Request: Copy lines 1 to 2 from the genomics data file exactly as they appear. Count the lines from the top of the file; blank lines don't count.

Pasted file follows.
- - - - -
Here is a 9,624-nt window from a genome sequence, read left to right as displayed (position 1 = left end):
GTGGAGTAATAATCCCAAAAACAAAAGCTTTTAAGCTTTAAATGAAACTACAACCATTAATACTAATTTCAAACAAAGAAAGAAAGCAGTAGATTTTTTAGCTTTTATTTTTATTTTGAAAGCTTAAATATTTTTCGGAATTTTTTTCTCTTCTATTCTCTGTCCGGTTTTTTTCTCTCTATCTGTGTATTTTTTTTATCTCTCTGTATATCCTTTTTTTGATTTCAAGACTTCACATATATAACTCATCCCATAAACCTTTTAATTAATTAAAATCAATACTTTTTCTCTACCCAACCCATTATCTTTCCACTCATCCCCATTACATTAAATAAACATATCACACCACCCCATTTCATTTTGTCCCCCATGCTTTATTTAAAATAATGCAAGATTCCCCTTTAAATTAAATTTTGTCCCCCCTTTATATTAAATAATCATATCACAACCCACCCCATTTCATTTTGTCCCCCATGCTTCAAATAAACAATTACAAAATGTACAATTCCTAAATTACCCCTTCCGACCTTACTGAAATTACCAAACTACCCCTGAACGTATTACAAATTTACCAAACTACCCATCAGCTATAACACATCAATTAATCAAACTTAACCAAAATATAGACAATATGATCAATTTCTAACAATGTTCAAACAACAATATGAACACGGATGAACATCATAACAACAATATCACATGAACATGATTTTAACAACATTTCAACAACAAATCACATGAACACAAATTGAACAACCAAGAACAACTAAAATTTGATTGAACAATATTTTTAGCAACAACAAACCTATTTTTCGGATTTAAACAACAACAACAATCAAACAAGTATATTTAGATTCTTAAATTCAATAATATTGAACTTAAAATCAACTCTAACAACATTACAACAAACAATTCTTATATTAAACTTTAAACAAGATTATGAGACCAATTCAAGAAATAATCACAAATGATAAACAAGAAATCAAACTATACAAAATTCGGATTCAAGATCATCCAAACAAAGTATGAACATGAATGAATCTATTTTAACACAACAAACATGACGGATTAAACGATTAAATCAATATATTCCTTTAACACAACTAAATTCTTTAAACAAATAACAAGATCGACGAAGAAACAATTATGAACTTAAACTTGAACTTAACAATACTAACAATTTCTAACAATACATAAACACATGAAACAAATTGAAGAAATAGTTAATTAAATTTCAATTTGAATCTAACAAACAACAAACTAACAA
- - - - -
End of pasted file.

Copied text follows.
Here is a 9,624-nt window from a genome sequence, read left to right as displayed (position 1 = left end):
GTGGAGTAATAATCCCAAAAACAAAAGCTTTTAAGCTTTAAATGAAACTACAACCATTAATACTAATTTCAAACAAAGAAAGAAAGCAGTAGATTTTTTAGCTTTTATTTTTATTTTGAAAGCTTAAATATTTTTCGGAATTTTTTTCTCTTCTATTCTCTGTCCGGTTTTTTTCTCTCTATCTGTGTATTTTTTTTATCTCTCTGTATATCCTTTTTTTGATTTCAAGACTTCACATATATAACTCATCCCATAAACCTTTTAATTAATTAAAATCAATACTTTTTCTCTACCCAACCCATTATCTTTCCACTCATCCCCATTACATTAAATAAACATATCACACCACCCCATTTCATTTTGTCCCCCATGCTTTATTTAAAATAATGCAAGATTCCCCTTTAAATTAAATTTTGTCCCCCCTTTATATTAAATAATCATATCACAACCCACCCCATTTCATTTTGTCCCCCATGCTTCAAATAAACAATTACAAAATGTACAATTCCTAAATTACCCCTTCCGACCTTACTGAAATTACCAAACTACCCCTGAACGTATTACAAATTTACCAAACTACCCATCAGCTATAACACATCAATTAATCAAACTTAACCAAAATATAGACAATATGATCAATTTCTAACAATGTTCAAACAACAATATGAACACGGATGAACATCATAACAACAATATCACATGAACATGATTTTAACAACATTTCAACAACAAATCACATGAACACAAATTGAACAACCAAGAACAACTAAAATTTGATTGAACAATATTTTTAGCAACAACAAACCTATTTTTCGGATTTAAACAACAACAACAATCAAACAAGTATATTTAGATTCTTAAATTCAATAATATTGAACTTAAAATCAACTCTAACAACATTACAACAAACAATTCTTATATTAAACTTTAAACAAGATTATGAGACCAATTCAAGAAATAATCACAAATGATAAACAAGAAATCAAACTATACAAAATTCGGATTCAAGATCATCCAAACAAAGTATGAACATGAATGAATCTATTTTAACACAACAAACATGACGGATTAAACGATTAAATCAATATATTCCTTTAACACAACTAAATTCTTTAAACAAATAACAAGATCGACGAAGAAACAATTATGAACTTAAACTTGAACTTAACAATACTAACAATTTCTAACAATACATAAACACATGAAACAAATTGAAGAAATAGTTAATTAAATTTCAATTTGAATCTAACAAACAACAAACTAACAA